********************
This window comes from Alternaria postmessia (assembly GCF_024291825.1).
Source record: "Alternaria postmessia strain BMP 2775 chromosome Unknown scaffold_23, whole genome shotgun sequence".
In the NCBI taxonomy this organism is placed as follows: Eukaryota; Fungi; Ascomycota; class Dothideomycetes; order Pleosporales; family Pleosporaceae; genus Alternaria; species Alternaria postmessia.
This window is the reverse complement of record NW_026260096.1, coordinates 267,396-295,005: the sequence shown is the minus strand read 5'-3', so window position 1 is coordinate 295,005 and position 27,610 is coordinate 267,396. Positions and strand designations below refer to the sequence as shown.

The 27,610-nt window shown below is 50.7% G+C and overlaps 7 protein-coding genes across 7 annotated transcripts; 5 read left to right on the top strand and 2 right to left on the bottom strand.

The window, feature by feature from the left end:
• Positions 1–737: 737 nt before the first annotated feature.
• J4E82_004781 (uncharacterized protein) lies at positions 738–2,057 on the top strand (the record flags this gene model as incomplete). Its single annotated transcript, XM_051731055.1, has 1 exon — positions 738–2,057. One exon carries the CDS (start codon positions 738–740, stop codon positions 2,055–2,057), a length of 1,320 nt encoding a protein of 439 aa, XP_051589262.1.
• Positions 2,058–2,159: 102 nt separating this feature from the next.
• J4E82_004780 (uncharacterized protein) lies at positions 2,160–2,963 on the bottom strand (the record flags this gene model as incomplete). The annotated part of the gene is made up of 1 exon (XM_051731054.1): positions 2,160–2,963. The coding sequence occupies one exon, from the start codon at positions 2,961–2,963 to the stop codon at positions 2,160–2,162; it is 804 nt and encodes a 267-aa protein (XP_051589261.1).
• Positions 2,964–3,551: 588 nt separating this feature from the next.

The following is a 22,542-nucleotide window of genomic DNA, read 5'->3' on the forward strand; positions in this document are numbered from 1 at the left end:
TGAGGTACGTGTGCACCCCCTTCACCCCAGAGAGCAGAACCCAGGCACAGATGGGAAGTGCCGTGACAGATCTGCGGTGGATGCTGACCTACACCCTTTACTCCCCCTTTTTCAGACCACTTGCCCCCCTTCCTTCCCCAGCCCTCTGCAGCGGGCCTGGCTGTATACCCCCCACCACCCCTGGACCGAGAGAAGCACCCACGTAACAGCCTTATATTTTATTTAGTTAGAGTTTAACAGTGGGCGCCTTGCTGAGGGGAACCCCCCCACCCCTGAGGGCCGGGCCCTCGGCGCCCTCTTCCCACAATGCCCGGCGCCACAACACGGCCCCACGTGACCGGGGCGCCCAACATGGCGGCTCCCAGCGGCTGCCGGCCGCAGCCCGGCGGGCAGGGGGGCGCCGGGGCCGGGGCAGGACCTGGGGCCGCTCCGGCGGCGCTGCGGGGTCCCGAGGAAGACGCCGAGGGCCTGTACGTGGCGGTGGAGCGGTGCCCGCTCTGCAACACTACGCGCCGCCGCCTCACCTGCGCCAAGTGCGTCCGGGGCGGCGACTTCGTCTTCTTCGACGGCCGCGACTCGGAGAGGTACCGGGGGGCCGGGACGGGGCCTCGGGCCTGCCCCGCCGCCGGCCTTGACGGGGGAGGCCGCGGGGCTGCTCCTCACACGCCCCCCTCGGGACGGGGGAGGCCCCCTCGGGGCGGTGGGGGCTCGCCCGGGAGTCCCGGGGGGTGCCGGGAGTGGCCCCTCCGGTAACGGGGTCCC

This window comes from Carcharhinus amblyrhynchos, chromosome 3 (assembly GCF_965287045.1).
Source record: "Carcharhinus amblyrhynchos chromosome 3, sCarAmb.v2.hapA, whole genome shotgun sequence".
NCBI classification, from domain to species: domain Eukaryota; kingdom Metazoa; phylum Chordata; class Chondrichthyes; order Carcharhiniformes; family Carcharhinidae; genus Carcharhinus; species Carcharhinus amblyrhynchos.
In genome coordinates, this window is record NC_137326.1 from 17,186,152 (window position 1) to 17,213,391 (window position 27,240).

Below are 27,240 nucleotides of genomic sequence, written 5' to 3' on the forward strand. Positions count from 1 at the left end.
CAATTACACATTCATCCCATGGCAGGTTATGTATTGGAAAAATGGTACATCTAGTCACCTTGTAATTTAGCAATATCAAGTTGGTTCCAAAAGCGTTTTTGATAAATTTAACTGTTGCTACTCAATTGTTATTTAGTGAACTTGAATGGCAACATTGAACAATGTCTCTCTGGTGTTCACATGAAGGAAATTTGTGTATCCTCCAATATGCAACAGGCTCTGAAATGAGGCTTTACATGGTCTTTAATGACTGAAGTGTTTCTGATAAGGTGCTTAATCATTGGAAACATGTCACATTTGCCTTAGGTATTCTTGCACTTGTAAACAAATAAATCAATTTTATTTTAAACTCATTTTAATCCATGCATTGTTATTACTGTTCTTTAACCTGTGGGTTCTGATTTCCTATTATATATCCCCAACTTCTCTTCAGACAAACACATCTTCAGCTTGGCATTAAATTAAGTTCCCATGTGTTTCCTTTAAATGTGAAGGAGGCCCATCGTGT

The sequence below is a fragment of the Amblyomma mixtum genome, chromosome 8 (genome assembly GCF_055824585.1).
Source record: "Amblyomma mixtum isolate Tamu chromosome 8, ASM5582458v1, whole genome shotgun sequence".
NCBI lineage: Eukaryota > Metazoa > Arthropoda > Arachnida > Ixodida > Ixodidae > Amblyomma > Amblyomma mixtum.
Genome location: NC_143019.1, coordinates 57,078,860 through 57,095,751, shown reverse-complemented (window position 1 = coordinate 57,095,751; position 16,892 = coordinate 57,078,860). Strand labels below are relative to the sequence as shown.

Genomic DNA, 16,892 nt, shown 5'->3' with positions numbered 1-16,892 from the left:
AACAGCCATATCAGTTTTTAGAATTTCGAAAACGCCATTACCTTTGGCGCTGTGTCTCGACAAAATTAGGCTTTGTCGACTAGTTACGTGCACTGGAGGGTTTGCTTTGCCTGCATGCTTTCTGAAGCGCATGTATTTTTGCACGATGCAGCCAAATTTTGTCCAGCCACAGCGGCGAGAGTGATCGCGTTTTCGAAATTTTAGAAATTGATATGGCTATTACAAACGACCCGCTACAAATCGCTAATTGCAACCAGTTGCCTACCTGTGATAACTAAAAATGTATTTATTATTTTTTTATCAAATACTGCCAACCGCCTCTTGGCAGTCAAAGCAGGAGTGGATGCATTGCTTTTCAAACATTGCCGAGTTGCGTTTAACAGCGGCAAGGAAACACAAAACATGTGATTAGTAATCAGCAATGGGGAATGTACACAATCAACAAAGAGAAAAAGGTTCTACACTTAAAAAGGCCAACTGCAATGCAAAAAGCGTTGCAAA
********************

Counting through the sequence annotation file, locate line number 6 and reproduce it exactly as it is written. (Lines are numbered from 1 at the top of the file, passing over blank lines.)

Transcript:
The window, feature by feature from the left end: